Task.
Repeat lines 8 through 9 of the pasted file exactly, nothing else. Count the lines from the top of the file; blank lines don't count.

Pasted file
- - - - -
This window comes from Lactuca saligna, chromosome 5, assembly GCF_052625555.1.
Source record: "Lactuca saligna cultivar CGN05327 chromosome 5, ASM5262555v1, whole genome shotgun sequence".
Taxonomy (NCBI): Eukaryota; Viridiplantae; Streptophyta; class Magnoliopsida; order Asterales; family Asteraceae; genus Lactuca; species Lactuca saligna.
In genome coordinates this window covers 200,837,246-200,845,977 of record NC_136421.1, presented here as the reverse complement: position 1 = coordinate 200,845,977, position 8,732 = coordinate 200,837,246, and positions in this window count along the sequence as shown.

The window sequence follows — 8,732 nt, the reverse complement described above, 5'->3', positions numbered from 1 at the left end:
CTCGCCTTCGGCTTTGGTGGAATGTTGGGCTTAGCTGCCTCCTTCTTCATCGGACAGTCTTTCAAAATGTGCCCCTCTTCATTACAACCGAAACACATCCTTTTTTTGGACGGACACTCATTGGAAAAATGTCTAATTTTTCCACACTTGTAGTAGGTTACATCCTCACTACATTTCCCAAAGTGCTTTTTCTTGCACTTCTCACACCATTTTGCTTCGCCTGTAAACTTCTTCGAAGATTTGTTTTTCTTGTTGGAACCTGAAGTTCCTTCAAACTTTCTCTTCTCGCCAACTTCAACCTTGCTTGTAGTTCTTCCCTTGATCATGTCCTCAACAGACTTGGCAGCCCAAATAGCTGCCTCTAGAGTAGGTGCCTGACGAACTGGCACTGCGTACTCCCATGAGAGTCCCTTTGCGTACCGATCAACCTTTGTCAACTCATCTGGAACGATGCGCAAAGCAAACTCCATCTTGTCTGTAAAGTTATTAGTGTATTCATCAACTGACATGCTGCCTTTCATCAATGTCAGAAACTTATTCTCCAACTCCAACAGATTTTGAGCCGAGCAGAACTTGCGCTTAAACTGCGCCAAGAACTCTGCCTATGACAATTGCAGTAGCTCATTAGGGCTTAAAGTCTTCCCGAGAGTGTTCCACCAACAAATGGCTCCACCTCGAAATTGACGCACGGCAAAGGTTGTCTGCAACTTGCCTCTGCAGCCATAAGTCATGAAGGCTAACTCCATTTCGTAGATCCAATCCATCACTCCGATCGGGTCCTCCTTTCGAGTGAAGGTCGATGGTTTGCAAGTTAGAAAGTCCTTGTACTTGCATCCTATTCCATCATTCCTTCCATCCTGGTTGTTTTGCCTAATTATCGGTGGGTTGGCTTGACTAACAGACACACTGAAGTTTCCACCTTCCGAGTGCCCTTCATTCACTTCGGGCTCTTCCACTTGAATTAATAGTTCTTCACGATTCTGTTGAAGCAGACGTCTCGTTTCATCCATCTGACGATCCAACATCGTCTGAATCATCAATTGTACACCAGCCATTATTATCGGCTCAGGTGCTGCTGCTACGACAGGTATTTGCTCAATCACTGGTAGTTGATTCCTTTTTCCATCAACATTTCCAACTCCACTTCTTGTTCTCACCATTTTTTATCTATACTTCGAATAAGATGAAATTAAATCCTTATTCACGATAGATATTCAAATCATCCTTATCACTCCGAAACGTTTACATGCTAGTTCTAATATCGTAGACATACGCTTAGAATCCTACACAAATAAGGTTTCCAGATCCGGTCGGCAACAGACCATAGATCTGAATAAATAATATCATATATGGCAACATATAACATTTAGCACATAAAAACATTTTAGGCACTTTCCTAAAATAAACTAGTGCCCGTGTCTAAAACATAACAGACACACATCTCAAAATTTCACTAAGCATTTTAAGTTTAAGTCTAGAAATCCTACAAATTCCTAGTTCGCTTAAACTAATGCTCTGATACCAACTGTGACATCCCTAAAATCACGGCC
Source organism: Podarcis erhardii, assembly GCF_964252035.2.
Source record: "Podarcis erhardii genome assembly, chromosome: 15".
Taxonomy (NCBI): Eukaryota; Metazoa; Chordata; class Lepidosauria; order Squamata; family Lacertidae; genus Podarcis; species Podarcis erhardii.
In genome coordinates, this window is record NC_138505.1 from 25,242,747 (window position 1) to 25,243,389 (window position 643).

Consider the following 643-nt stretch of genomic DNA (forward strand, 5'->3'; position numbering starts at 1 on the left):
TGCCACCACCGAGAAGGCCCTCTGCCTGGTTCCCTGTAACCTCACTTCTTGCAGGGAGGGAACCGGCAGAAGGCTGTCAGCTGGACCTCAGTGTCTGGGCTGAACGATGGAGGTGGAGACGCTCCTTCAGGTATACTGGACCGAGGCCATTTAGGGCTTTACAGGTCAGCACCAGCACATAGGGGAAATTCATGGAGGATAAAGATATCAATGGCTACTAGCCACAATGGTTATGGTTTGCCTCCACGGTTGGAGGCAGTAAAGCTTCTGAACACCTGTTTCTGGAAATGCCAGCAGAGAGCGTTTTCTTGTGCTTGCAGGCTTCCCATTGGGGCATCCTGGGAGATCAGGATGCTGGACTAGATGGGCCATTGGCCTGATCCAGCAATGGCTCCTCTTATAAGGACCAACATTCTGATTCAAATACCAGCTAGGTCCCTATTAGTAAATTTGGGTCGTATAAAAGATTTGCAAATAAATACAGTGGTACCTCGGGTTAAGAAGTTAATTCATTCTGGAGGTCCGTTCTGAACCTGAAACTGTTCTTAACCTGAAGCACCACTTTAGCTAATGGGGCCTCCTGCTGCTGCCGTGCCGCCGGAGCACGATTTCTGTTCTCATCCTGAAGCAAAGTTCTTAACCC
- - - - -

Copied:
Source record: "Podarcis erhardii genome assembly, chromosome: 15".
Taxonomy (NCBI): Eukaryota; Metazoa; Chordata; class Lepidosauria; order Squamata; family Lacertidae; genus Podarcis; species Podarcis erhardii.